The Freedman Court Trial

By Abby McAdams

Ann Freedman, an art saleswoman, was accused of knowingly selling a fake painting to Dominico de Sole. The trial commenced with de Sole’s testimony against Freedman. De Sole had received a referral to Freedman from a fellow dealer in Arizona. He claimed he bought a painting from Freedman in 2005, then in 2011, his wife found evidence that the painting was a fake. He argued in court that Freedman had cheated him into buying an “authentic painting”. The next witness was then brought forth – David Anfam. Anfam is an art curator and historian who claimed his name was falsely credited to have authenticated Freedman’s works. He revealed that he did send a letter of recommendation supporting Freedman, but never directly stated that he authenticated her.

Finally, the last witness of testimony was called to the stand – Jamie Martin. Martin is an expert witness and forensic analyzer for art. He was asked by de Sole to authenticate his painting after his wife suspected it was fake, and Martin discovered it, in fact, was. Martin analyzed the pigments used in the painting and determined that it couldn’t be authentic. After the accusers took a seat, Ann Freedman claimed her innocence to the court. She admitted she sold the painting to Dominico but didn’t know they were fake. She then went on to claim she did not take Anfam’s quote out of context. The next witnesses were Stephen Polcari and Laili Nasv. Polcari claimed that the International Foundation for Art Research used his opinion to determine the authenticity of Freedman’s paintings. Nasr, manager for the National Gallery of Art, had her opinion used without permission by Freedman.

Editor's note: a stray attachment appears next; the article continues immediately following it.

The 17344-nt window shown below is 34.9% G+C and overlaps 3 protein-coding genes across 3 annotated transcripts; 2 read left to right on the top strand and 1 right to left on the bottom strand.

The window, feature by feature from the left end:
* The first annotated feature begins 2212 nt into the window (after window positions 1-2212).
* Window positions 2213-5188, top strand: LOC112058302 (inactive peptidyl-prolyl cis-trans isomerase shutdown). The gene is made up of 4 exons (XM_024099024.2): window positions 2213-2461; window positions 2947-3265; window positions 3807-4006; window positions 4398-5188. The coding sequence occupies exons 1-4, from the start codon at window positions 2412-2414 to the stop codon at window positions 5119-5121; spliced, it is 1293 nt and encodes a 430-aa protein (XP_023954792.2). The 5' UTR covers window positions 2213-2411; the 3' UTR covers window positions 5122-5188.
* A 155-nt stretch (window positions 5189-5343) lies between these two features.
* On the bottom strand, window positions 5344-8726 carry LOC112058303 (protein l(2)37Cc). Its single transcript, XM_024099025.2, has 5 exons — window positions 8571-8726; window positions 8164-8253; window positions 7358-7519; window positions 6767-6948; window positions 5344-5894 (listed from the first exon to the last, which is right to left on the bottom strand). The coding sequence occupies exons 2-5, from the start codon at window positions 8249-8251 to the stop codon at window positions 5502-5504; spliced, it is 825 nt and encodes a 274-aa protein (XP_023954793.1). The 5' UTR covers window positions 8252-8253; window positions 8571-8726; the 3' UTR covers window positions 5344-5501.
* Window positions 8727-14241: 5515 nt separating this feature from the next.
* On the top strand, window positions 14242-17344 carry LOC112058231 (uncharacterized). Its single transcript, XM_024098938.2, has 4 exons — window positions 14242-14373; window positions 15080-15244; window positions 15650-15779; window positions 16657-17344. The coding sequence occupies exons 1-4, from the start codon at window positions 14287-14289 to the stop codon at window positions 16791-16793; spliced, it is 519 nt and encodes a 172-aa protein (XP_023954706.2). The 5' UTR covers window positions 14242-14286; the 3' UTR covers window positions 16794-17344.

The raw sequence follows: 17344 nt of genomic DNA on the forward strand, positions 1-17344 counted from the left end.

The conclusion of the trial ended with Freedman’s conviction. Freedman was proven fraudulent by the accusers to have knowingly sold fake art to Dominico, as in her defense speech, she was factually inconsistent. The closing statement of the accusers stated “she took opinions and made them expert authentication out of context”, and accused her of committing mail fraud.